Father of Jack Merritt tells how family is facing anniversary of his son’s death in London Bridge terror attack
The father of Jack Merritt has told of his hopes for his son’s legacy, one year after the London Bridge terror attack that claimed his life.
It was on November 29, 2019, that the 25-year-old was stabbed to death by convicted terrorist Usman Khan as he attended an event meant to celebrate the work of the University of Cambridge’s Learning Together programme for prisoners, of which Jack was co-ordinator.
Sunday will mark the first anniversary of the attack, in which Jack’s fellow Cambridge graduate Saskia Jones, 23, was also killed. The Merritt family have asked friends and colleagues to do “something creative” to mark the occasion.
Jack’s father, David Merritt, told the Cambridge Independent: “We’re coping very well, I think. This year has obviously been difficult in lots of ways because of lockdown. We haven’t been able to do things we would have liked to have done to celebrate Jack’s life.
“By this time there would have been benefit concerts and all sorts of fundraising going on.
“We’ve taken the decision to approach the anniversary head-on.
“We had Jack’s birthday on October 1, which was the first one since, so was difficult. We went for a very long walk with the dog in Suffolk that day and sat on the beach and got out in the air together, rather than sit in the house.
“It’s the same with this Sunday. We have contacted all of Jack’s friends and colleagues to ask them to do something creative on the day.
“My wife, Anne, and our very good friend Fran, who is an art psychotherapist, are going to be doing some art at home with Leanne [Jack’s girlfriend]. Myself and my son Joe are going to be cooking a nice meal.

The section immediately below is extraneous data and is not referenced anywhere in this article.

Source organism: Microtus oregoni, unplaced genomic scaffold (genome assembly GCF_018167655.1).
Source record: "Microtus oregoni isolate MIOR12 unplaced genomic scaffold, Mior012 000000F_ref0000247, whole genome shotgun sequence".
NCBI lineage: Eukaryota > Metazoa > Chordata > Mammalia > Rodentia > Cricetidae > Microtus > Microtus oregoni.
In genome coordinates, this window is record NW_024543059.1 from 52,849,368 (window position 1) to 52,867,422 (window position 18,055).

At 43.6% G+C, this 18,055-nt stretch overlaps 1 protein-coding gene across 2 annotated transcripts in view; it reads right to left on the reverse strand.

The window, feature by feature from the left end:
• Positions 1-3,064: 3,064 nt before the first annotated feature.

“We’ve set up a hashtag – #CreatingwithJackMerritt – so people can post what they’ve done on Instagram. I expect there will be all sorts up there.
“It’s going to be a difficult day whatever happens. We just wanted to do something positive.”
And the Merritts, from Cottenham, hope that Jack’s legacy will be a positive impact on the way we treat prisoners, a cause that Jack – who completed a master’s degree at Cambridge’s Institute of Criminology – believed in strongly.
“I would hope that we would be able to do something positive in terms of the criminal justice system and promoting a more progressive and, for want of a better word, liberal approach to prisoners and the rehabilitation of people who find themselves in prison,” said David.
“The approach we have got at the moment is very punitive and it’s allied to a prison system that is desperately underfunded. Staff numbers have been cut by over a third since 2010 and prisoners, amid the pandemic, are locked up in their cells for 23 or 23.5 hours a day. All that is storing up trouble for the future and doesn’t lead to good outcomes.
“The work that Jack was doing with prisons was an education programme called Learning Together, where Cambridge students learned with prisoners and they learned together and with each other.
“It obviously had good outcomes in terms of helping people with their development and rehabilitation. This had nothing to do with the government – it was funded by the University of Cambridge and Learning Together via various sponsorship sources.
“It seems to me the whole approach to rehabilitation and education is on a shoestring and dependent on a lot on charity and goodwill and people doing things voluntarily.
“It would be great to think that there would be a turning point, where we realise it doesn’t work and it’s not making us safer. It’s making people worse and people are more likely to reoffend when they get out.”